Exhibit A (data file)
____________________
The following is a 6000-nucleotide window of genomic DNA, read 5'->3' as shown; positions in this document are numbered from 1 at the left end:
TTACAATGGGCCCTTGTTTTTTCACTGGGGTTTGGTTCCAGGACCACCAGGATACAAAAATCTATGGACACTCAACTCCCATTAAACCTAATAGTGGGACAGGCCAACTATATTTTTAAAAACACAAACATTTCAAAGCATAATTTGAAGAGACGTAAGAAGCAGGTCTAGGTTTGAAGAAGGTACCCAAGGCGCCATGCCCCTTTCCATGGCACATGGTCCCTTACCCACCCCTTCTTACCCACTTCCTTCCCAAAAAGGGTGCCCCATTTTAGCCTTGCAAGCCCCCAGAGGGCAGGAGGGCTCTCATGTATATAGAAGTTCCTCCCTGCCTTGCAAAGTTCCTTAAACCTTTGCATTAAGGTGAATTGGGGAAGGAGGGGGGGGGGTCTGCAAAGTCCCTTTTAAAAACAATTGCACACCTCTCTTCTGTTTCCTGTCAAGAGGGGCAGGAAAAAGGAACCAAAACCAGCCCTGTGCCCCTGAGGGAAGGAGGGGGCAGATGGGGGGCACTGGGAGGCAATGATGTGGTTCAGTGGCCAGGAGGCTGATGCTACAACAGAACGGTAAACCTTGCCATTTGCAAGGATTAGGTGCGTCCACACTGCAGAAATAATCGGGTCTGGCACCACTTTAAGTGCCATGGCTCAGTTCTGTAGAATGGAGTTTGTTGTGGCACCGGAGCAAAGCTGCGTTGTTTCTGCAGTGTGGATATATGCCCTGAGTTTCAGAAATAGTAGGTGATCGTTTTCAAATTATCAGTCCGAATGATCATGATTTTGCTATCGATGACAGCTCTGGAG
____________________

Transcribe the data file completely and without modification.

The following is a 6000-nucleotide window of genomic DNA, read 5'->3' as shown; positions in this document are numbered from 1 at the left end:
TTACAATGGGCCCTTGTTTTTTCACTGGGGTTTGGTTCCAGGACCACCAGGATACAAAAATCTATGGACACTCAACTCCCATTAAACCTAATAGTGGGACAGGCCAACTATATTTTTAAAAACACAAACATTTCAAAGCATAATTTGAAGAGACGTAAGAAGCAGGTCTAGGTTTGAAGAAGGTACCCAAGGCGCCATGCCCCTTTCCATGGCACATGGTCCCTTACCCACCCCTTCTTACCCACTTCCTTCCCAAAAAGGGTGCCCCATTTTAGCCTTGCAAGCCCCCAGAGGGCAGGAGGGCTCTCATGTATATAGAAGTTCCTCCCTGCCTTGCAAAGTTCCTTAAACCTTTGCATTAAGGTGAATTGGGGAAGGAGGGGGGGGGGTCTGCAAAGTCCCTTTTAAAAACAATTGCACACCTCTCTTCTGTTTCCTGTCAAGAGGGGCAGGAAAAAGGAACCAAAACCAGCCCTGTGCCCCTGAGGGAAGGAGGGGGCAGATGGGGGGCACTGGGAGGCAATGATGTGGTTCAGTGGCCAGGAGGCTGATGCTACAACAGAACGGTAAACCTTGCCATTTGCAAGGATTAGGTGCGTCCACACTGCAGAAATAATCGGGTCTGGCACCACTTTAAGTGCCATGGCTCAGTTCTGTAGAATGGAGTTTGTTGTGGCACCGGAGCAAAGCTGCGTTGTTTCTGCAGTGTGGATATATGCCCTGAGTTTCAGAAATAGTAGGTGATCGTTTTCAAATTATCAGTCCGAATGATCATGATTTTGCTATCGATGACAGCTCTGGAG